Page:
The selection of school software impacts many end users as well as different audiences, staff, students and parents and will touch many areas of a school’s operations. So, it’s no surprise that choosing a Learning Management System (LMS) can be somewhat of a challenging task.
At Schoolbox, we’ve rolled out our all-in-one Learning Management System, community portal and engagement platform to many leading K–12 Schools, in Australia and globally. And in our travels, we’ve come to realise some common pitfalls when choosing the right LMS for your school.
So, to help you out, we’ve put together a list of four things to avoid when choosing a Learning Management System.
1. Involving only Some of your School Community
As the focus of an LMS is learning and teaching, the go to consultant for the selection of your LMS will of course be your teachers. However, relying solely on teachers will not provide you with a holistic picture of the requirements needed to ensure a wholesome learning experience for your students. At the end of the day, they are one part of your school community.
Given that school software affects many different users of your school community—students, teachers, parents, guardians, counsellors and so on—it’s important to ensure the whole school community is consulted.
The thoughts of each member of the school community is important but what you may find is their input is required at different stages of the selection process. For instance, teachers are definitely needed quite early in the process. So, bring them in the initial stages; get their thoughts, needs, challenges and wishes. But don’t stop there. Create a small assessment team to take a closer look at the needs and comments. Then, align those findings with a consultation from the wider school community.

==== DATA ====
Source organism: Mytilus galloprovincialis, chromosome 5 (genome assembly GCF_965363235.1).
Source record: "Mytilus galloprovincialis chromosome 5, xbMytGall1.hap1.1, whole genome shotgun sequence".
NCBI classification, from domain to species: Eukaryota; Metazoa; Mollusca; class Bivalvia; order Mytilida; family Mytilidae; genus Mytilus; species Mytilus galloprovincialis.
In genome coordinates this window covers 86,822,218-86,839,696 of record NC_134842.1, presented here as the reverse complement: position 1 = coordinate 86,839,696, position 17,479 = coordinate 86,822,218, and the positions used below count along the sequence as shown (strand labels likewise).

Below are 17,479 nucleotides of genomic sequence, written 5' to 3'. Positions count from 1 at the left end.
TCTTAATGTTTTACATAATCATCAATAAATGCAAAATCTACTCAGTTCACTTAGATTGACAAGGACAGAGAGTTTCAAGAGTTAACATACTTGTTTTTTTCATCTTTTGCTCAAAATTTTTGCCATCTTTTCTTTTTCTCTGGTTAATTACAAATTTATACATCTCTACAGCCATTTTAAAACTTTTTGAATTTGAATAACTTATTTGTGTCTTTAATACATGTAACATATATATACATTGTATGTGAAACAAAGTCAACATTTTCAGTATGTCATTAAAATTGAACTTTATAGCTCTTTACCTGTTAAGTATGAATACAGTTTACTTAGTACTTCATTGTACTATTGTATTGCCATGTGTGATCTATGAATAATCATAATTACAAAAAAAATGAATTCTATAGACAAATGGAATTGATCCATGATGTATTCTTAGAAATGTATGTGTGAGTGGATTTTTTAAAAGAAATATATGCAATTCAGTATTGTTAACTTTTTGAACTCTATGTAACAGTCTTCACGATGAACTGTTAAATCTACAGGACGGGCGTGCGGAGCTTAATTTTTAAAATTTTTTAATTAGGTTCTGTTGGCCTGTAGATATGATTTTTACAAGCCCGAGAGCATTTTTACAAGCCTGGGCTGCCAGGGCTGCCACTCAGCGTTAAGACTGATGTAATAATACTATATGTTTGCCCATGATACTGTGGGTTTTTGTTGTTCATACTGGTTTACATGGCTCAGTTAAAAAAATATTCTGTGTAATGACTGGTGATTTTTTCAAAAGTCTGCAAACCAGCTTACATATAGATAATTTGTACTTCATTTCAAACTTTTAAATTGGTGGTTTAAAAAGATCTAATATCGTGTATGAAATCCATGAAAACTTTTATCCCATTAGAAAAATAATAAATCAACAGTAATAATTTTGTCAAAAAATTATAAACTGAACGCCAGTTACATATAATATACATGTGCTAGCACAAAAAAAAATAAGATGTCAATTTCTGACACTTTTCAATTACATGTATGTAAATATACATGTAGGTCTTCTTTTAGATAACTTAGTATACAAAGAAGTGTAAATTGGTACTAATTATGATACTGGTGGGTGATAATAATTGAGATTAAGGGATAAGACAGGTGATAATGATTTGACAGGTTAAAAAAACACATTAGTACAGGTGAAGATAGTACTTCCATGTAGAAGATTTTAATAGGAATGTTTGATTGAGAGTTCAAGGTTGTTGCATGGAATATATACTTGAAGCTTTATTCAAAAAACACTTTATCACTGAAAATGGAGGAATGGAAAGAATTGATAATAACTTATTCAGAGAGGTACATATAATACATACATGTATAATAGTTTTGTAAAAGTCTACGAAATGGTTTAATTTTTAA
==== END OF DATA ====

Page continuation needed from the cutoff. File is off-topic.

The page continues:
For instance, your operations and IT department are going to be concerned with whether the LMS is compatible with the school’s student management system and other periphery software in the technology stack. Your communications function may want to know whether the LMS will assist with facilitating school-wide notices and if not, what is the proposed system integration.
2. Being Sold on a Single Feature
When approached by many different school software options, it is extremely easy to get distracted by a “flashy” or an exclusive feature of one product. It is true, you may often find that Learning Management Systems tend to have very similar functionality and suddenly when something out of the ordinary, but not necessarily useful for your purposes is offered, it may seem like the option to go with.
Be careful with allowing these shiny new features to drive your selection process. Flashy is cool, can’t argue with that, but if it’s quality software you are after, you need to explore below the surface.
For instance, have a think about and ask questions regarding:
- Years in operation
- Professional services
- Commitment to your project success